Till the period of Yongle in Ming Dynasty (1403-1424), the emperor took a very bold action to restructure the relationship between China and the world. He appointed Zheng He the envoy with a fleet of 317 ships and 28,000 people, sailed out from China in 1405.

 

That action was the only expedition and invincible at that time. Similar large-scale expeditions occurred seven times, taking 28 years from 1405 to 1433. And another emperor, Xuande, following the Emperor Yongle, who tried an initiative action to command China's maritime cause by spreading national pride with sea power.

 

The scene was impressive for the locals when Zheng He's fleet went into the ports of other countries. According to Zheng He's Muslim interpreter officer Ma Huan's book, "wherever the messenger of the Ming emperor arrived, the leaders there thronged to welcome him." The beautiful story of Chinese civilisation takes u-turn after the great geographical discovery and the global interchange of materials.

 

Since Tang Dynasty, Chinese porcelain trade was spread to Europe, Asia and Africa. But before that, Chinese porcelain had never entered the American continent and the Oceania archipelago.

 

Even in Afro-Eurasia, due to the long distance to Europe, Chinese porcelain never really met Europeans' needs. But this situation completely changed from the late 15th century to 16th century.

 

"The change started from the great geographical discovery of Europe. Before Christmas in 1497, the Portuguese navigator Vasco da Gama, bypassing the Cape of Good Hope, led his fleet and finally arrived in the African coast of the western Indian Ocean. On 20th May 1498, he reached the large commercial port Calicut in southern India.

 

This meant that as long as he passed through the Strait of Malacca, he could enter the South China Sea, landed China and traded with China directly," she revealed. Another route was established by Spanish navigator Columbus.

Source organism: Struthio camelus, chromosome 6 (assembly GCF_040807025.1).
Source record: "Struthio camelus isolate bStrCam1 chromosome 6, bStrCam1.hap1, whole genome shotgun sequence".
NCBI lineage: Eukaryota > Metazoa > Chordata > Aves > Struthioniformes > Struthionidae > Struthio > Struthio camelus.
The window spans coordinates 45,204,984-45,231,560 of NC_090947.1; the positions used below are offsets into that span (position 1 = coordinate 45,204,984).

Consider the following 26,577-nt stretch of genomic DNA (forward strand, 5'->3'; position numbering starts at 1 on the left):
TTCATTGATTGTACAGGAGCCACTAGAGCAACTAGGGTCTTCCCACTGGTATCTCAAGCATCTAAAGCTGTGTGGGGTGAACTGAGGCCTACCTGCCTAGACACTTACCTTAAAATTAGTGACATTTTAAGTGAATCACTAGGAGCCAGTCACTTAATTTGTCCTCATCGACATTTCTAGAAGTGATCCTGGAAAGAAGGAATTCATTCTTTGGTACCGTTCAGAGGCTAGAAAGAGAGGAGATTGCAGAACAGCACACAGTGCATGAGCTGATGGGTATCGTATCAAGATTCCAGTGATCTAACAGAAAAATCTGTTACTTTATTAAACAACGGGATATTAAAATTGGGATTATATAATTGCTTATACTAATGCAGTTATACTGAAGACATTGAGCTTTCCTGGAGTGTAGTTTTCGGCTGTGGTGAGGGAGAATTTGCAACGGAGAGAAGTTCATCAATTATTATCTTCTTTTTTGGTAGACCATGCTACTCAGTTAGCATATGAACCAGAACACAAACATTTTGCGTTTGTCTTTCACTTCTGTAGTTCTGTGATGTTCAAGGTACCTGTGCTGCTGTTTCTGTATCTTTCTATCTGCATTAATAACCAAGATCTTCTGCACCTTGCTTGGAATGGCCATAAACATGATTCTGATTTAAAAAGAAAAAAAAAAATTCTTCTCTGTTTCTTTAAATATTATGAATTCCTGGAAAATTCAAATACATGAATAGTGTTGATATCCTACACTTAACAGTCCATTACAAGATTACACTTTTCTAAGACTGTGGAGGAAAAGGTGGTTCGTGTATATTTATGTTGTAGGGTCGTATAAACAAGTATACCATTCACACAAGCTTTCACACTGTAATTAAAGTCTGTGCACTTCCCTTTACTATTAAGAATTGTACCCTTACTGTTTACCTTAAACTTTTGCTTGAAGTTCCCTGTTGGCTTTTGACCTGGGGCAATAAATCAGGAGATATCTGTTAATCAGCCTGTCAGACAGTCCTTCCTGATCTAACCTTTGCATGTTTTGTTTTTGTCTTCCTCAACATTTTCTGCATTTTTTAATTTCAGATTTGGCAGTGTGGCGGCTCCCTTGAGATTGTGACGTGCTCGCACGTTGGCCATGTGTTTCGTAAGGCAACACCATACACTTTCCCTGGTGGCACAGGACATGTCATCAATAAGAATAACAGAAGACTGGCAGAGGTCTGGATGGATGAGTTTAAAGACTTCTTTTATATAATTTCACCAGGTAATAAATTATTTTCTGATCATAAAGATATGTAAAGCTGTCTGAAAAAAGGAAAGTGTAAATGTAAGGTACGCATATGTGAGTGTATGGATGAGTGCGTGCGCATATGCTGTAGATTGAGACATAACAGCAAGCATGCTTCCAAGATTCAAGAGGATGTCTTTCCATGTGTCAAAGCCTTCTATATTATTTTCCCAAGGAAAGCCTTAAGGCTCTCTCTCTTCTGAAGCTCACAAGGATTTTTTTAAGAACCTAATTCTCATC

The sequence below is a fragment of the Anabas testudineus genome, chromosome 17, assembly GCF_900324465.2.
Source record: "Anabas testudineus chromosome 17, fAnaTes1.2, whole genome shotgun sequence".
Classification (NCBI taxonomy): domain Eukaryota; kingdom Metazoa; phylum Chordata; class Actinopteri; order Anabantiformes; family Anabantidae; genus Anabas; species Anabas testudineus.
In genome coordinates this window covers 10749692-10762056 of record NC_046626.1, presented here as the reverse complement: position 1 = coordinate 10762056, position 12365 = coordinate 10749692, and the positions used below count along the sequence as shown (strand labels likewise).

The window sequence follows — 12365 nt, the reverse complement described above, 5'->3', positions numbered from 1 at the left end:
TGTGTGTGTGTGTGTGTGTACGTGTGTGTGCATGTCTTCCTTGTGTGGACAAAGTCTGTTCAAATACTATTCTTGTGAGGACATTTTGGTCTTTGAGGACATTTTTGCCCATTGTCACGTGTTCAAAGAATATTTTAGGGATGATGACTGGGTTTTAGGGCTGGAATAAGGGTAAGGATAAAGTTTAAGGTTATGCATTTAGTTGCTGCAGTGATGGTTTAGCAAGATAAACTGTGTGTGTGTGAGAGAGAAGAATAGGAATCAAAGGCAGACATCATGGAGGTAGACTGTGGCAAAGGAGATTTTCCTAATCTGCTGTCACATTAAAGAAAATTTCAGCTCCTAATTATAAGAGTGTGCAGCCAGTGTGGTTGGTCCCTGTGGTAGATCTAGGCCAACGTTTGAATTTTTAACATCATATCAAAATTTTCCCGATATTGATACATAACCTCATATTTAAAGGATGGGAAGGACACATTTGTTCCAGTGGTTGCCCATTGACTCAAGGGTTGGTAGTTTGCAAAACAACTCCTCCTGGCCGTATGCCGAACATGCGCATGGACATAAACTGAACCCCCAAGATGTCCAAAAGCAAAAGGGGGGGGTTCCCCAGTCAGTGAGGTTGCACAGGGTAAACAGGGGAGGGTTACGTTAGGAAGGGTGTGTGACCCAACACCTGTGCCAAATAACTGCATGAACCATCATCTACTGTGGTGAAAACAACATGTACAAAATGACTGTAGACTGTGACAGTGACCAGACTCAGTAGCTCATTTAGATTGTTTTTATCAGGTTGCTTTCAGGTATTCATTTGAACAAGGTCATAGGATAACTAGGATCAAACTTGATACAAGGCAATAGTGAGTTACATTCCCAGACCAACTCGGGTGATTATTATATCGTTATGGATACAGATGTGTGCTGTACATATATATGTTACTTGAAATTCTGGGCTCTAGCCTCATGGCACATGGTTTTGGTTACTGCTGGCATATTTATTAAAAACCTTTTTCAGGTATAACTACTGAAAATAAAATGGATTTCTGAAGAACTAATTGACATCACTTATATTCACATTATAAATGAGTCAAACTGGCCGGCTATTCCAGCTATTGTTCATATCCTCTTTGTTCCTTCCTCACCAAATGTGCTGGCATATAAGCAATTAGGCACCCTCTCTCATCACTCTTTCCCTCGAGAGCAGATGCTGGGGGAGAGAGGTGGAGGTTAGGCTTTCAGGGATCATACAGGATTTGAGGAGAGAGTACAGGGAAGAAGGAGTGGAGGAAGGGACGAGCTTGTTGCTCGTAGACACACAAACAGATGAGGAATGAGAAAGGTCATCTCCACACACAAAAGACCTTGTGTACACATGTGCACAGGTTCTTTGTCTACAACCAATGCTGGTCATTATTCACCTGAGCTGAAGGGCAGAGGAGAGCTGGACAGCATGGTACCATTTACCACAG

He sailed across the Atlantic four times since 1492 and reached the American continent. From October 1519 on, it took the Spanish navigator Magellan one year to reach American continent.

 

And then he passed through the strait connecting Atlantic and Pacific (the Strait of Magellan) and entered the Pacific ocean, which was unknown by Europeans before. In March 1521, Magellan's fleet reached the Philippines, not far from Taiwan.

 

With Taiwan as a springboard, it was easy to reach the coastal ports like Quanzhou, Xiamen and to trade with China. During 1514-1516, Portuguese ships reached Guangdong for the first time.

 

Since 1540, the ships appeared in Fujian, and then reached Japan after 1542. In 1543, the Spanish reached the seas of eastern Asia; in 1553, the Portuguese obtained rights of habitation in Macau.

 

Since then, Europeans could finally possess the beautiful blue-and-white porcelain directly from Chinese, which they had wished for long time. At that time, the Europe was experiencing the Renaissance.

 

The revolutionary movement of culture and thought needed all aspects of enlightening and cultural resources. Overlooking the great empire of the East - China, the Europe was full of imagination and longing: with prevailing study, Confucian ethics and human relations, China was an advanced model that could provide experience of development for Europe.

 

But because of the inconvenience of traffic and barriers of language in the 16th and 17th centuries, the mutual understandings between the East and the West were full of mystical speculation.

 

While large numbers of blue-and-white porcelain began to be exported to Europe from the 16th century, the Europeans had a more direct understanding of the distant China.

 

So the Europeans thought the blue-and-white porcelain was the best gift that China gave to the Renaissance. According to Prof Lili, porcelain now is a very common material product, but the invention of porcelain is a great contribution that Chinese have made to the world.

 

The introduction of Chinese porcelain has changed the life styles, hygiene habits and cultural etiquette of many places. As for the change of life styles, before the introduction of Chinese porcelain, some countries in Southeast Asia had no ideal and proper dinnerware. Some of them used leaves as today's bowls, and abandoned them after use.